Even before the coronavirus pandemic, the future of work was undergoing a digital transformation, in which technology was impacting the workforce across all industries.
Now, as millions of working professionals have successfully transitioned to working from home, there are a new set of challenges. Navigating this new virtual landscape will require not only a shift in perspective, but also a new set of soft skills, such as the ability to be an inclusive leader, collaborate with a team, and generate new ideas and solutions.
These intangible and universal skills will be essential to make this remote environment an ideal workspace for efficiency, even when it often seems like the opposite. Here are six soft skills you need to make it happen.
The office is now your home, and your home is now your office. Your time feels more fluid than ever before. Your email, which was already in constant use, is now overflowing with reminders, questions, demands, and courtesy calls. The systems that worked for you in an office setting will not suffice in a fully virtual environment.
You'll need to set up new folders for your emails, flagging ones that need a follow-up, and don’t let them accumulate. Keep a chart of tasks that you need to complete along with their deadlines, and make a note when you have completed each one. For some, that may take the form of a list; for others, a calendar. Also, take detailed notes from meetings or assignments, and organize these notes afterwards. Ask questions when something is unclear, and record the clarification for future reference.
While there’s little you can do to stop your office from being moved to your house and your email from being overflowed, you can take steps to make your time feel less fluid. When multiple assignments pile up at the same time, make a list of everything you need to do and divide your time accordingly. Before the start of each day, make a schedule, and do your best to stick to that schedule, but also be ready for any unexpected changes and prepare to be flexible. Finally, and perhaps most importantly, set aside time to be “at work” and time to be “at home,” and try not to let the two mingle.
Nowadays, virtual communication is a must. Unfortunately, this form of communication is more likely to come with awkwardness if not handled properly. Just as one has to learn good in-person communication skills to succeed in the professional workplace, we must now also learn excellent virtual communication skills to thrive in the remote workplace.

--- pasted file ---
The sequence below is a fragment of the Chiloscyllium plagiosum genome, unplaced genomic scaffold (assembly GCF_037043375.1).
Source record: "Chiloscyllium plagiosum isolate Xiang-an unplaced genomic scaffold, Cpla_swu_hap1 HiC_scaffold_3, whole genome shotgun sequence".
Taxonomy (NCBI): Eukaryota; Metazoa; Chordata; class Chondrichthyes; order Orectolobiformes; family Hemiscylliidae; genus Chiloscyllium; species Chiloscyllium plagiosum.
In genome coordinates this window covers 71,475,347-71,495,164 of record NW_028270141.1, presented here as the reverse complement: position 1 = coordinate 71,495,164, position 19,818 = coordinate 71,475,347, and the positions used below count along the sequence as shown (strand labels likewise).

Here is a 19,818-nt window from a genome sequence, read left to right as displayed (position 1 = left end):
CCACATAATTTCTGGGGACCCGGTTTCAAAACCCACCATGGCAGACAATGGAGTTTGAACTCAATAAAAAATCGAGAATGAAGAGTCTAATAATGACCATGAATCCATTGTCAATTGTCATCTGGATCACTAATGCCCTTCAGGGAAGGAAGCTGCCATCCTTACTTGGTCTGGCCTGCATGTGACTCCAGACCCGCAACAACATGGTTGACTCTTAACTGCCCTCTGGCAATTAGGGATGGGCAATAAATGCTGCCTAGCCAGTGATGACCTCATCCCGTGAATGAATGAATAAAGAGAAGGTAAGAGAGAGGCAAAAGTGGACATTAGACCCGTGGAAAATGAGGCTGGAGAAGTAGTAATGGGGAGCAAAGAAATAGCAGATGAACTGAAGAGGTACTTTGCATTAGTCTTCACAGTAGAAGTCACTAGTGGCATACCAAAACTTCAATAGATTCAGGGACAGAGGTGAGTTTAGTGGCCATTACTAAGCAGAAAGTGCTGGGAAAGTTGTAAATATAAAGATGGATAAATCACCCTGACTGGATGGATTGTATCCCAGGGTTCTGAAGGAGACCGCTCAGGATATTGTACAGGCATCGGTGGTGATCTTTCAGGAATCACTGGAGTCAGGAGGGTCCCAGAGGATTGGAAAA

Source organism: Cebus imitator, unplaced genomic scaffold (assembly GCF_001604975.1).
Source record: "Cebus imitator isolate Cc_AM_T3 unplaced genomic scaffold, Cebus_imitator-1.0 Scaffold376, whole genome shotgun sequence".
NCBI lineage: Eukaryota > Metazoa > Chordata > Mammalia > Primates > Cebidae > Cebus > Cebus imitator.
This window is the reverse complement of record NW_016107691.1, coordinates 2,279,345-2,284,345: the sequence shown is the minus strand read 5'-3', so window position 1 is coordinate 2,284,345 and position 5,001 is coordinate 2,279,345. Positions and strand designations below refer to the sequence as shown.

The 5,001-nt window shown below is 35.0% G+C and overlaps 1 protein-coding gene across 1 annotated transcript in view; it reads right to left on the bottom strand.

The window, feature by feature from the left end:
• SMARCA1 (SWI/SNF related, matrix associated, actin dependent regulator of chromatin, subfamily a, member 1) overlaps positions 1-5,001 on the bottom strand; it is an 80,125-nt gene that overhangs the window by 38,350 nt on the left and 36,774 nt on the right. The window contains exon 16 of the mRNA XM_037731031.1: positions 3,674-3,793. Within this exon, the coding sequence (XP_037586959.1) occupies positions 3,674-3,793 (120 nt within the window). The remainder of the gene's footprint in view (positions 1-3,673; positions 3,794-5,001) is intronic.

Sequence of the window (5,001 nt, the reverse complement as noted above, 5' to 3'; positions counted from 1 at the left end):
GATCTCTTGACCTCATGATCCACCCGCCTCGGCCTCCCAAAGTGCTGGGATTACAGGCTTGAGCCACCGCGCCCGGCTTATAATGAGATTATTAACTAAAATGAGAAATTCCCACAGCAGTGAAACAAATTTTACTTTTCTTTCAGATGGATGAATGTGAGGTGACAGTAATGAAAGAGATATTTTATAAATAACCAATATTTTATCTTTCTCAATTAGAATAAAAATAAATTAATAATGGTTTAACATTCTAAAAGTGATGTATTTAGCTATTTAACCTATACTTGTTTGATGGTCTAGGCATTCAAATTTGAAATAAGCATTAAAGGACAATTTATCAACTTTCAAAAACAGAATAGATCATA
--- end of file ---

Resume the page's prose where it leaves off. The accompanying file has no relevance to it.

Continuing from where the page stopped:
Here are a few tips: Before your virtual meeting begins, set a specific timeline for the meeting, with a scheduled start time and end time, and stick to it. Also, have a list of light-hearted (or not) conversation starters—beyond the classic and often overused “How is your day going?”— for you and your team to discuss, in case there is ever a delay or lag in the meeting. Think ahead about how you want to transition from each point to the next instead of “winging it.” Finally, close your meeting (right on time) with a quick summation of your team’s next steps and a “thank you,” and then leave the meeting, avoiding any awkward lingering last moments.
Conflict management is essential in any place of business, but it is of the upmost importance in a remote setting, as social distance is one more factor that exacerbates miscommunication. With that in mind, as soon as you know of a conflict, before making assumptions, contact all parties concerned and have an open dialogue about the conflict voice-to-voice and face-to-face, not via text or email. Seeing a person’s face and hearing the tone of their voice adds immensely to your understanding of their words. Then, with the complete picture in view, move forward with appropriate steps.
This time has shown all of us the value of adaptability, as we have all had to adjust to a completely new work setting—with new methods, objectives, and challenges—in a very short amount of time. To continue to thrive in this time, keep up that attitude of adaptability. Expect the unexpected. Always be prepared for change. Think of creative solutions to problems that haven’t even occurred yet.
Every morning, remind yourself of the right perspective: this situation is also challenging for your coworkers or employees, and everyone will have to work together to get through this. With every setback, think before you act. Take a moment to breathe and reflect on the bigger picture as you process immediate difficulties.
Have patience with coworkers who are experiencing technical difficulties on their computer and with coworkers who are delayed because they do not have a dedicated workspace in their home with four children, and with any other complications that have arisen out of COVID-19. As long as we all continue to treat each other with respect, we will rise out of this challenging time.